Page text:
A huge financial roadblock that has delayed full-blown construction of the Southwest Parkway/Chisholm Trail Parkway toll road in Fort Worth was resolved Tuesday despite concerns that the complicated arrangement puts the state's gas tax fund at risk.
The Texas Transportation Commission approved an agreement that clears the way for a $400-million-plus federal loan to be used on Texas 161 in Irving and Grand Prairie. While that project is about 20 miles east of Southwest Parkway, the two projects are being funded jointly.
Supporters hailed the agreement, saying it clears the way for the long-overdue roads to be completed.
But one critic says the state put up too much of its gas tax revenue as collateral for the two projects -- a combined $6.4 billion over 20 years. The deal has been in the works for more than seven months, but it was held up until Texas agreed to back the loan with gas tax dollars in case toll revenue doesn't cover the debt.
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"I don't think this is what we agreed to, to be on the hook for potentially 20 years," said Commissioner Ted Houghton of El Paso. Despite Houghton's opposition, the measure was approved 3-1.
Other commissioners said they were comfortable with the arrangement, saying it is highly unlikely that gas tax funds will be needed to pay the debt. Both projects are being built in fast-growing areas of Dallas-Fort Worth, where a lack of traditional highway funding is forcing officials to seek alternatives to meet growing traffic demands.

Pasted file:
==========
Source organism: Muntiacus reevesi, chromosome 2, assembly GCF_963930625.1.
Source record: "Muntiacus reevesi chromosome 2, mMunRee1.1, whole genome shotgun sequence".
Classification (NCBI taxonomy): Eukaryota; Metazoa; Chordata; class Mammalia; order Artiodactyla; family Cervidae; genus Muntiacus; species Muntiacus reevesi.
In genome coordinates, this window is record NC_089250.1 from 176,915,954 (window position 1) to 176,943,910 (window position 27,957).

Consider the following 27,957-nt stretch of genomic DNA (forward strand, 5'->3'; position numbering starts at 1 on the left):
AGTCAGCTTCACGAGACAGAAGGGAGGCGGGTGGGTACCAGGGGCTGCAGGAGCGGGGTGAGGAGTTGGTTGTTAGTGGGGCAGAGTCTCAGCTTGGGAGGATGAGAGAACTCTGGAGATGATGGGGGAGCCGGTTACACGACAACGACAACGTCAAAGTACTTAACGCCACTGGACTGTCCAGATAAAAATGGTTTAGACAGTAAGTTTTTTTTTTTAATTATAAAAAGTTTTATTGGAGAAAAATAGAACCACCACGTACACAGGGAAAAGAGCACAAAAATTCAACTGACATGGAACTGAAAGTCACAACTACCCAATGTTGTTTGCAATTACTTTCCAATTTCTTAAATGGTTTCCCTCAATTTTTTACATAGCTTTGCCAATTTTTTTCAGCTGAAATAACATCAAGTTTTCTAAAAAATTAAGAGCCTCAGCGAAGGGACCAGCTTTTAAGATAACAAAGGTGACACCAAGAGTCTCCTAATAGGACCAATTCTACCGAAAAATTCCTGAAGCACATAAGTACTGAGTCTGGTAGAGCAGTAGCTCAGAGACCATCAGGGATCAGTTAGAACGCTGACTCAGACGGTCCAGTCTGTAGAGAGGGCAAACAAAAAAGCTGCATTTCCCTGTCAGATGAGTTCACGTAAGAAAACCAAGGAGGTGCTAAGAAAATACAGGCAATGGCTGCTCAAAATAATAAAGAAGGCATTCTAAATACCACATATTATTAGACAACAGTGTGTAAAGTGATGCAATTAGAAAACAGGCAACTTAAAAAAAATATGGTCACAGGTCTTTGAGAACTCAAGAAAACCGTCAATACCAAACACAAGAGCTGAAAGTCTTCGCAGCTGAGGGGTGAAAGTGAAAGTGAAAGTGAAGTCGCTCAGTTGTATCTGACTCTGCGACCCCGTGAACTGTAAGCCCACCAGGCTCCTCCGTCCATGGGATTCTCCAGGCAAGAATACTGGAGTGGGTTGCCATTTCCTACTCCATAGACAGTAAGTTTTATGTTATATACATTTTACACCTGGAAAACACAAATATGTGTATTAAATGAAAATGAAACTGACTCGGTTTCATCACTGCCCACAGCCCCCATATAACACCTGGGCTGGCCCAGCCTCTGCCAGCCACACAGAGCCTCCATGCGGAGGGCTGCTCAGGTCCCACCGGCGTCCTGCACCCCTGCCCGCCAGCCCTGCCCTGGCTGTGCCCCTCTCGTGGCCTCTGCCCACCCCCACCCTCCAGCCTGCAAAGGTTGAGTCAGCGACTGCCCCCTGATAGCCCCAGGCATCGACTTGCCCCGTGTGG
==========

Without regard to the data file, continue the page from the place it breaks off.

"It certainly is bold, and it is not risk-free," said Commissioner Bill Meadows of Fort Worth. "What I appreciate and admire is we're willing to take those risks in order to serve the citizens of this state. For all intents and purposes, this assures the roadway will be delivered."
The Texas 161 project will serve as a western extension of the President George Bush Turnpike. The state is backing as much as $4.1 billion on that project, which is already under construction.
On Southwest Parkway/Chisholm Trail, which will run 28 miles from central Fort Worth to Cleburne, the state is backing $2.3 billion.
Portions of that project are being paid for with about $120 million in federal stimulus funds, including an interchange with I-20 and Texas 183 in southwest Fort Worth, a U.S. 67 connection in Cleburne and a bridge over the Davidson rail yard and Hulen Street.
But construction of the main lanes has been delayed, partly because it was awaiting Tuesday's action. A few other procedural steps remain, including an environmental study of the Johnson County portion.
Gas taxes are traditionally the primary way Texans pay for their roads. The state charges 20 cents per gallon, and the federal government charges 18.4 cents. A chronic shortage of those tax funds has led state leaders to pursue toll projects.
The commission is the governing body of the Texas Department of Transportation, which has agreed to let the North Texas Tollway Authority be the lead agency on the projects.
Gordon Dickson, 817-390-7796